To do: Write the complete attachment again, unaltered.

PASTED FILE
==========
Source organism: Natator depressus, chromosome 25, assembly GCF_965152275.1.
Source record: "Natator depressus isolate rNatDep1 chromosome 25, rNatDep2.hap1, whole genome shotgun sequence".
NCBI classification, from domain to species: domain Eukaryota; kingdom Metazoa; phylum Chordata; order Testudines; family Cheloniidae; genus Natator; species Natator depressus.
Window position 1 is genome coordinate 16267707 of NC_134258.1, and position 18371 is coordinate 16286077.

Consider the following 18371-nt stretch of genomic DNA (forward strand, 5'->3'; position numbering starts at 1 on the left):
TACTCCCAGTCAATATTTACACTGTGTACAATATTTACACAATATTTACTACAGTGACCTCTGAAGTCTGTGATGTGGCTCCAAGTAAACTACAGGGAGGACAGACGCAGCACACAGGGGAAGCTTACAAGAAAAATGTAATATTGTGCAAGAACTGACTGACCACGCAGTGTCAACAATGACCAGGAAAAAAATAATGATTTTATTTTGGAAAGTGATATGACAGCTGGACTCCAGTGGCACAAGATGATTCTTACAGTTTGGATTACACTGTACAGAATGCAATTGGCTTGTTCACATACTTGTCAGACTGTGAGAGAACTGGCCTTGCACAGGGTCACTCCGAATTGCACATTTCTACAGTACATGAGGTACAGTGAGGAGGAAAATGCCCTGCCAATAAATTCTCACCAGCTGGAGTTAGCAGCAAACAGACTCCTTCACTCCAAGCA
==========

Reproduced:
Source organism: Natator depressus, chromosome 25, assembly GCF_965152275.1.
Source record: "Natator depressus isolate rNatDep1 chromosome 25, rNatDep2.hap1, whole genome shotgun sequence".
NCBI classification, from domain to species: domain Eukaryota; kingdom Metazoa; phylum Chordata; order Testudines; family Cheloniidae; genus Natator; species Natator depressus.
Window position 1 is genome coordinate 16267707 of NC_134258.1, and position 18371 is coordinate 16286077.

Consider the following 18371-nt stretch of genomic DNA (forward strand, 5'->3'; position numbering starts at 1 on the left):
TACTCCCAGTCAATATTTACACTGTGTACAATATTTACACAATATTTACTACAGTGACCTCTGAAGTCTGTGATGTGGCTCCAAGTAAACTACAGGGAGGACAGACGCAGCACACAGGGGAAGCTTACAAGAAAAATGTAATATTGTGCAAGAACTGACTGACCACGCAGTGTCAACAATGACCAGGAAAAAAATAATGATTTTATTTTGGAAAGTGATATGACAGCTGGACTCCAGTGGCACAAGATGATTCTTACAGTTTGGATTACACTGTACAGAATGCAATTGGCTTGTTCACATACTTGTCAGACTGTGAGAGAACTGGCCTTGCACAGGGTCACTCCGAATTGCACATTTCTACAGTACATGAGGTACAGTGAGGAGGAAAATGCCCTGCCAATAAATTCTCACCAGCTGGAGTTAGCAGCAAACAGACTCCTTCACTCCAAGCA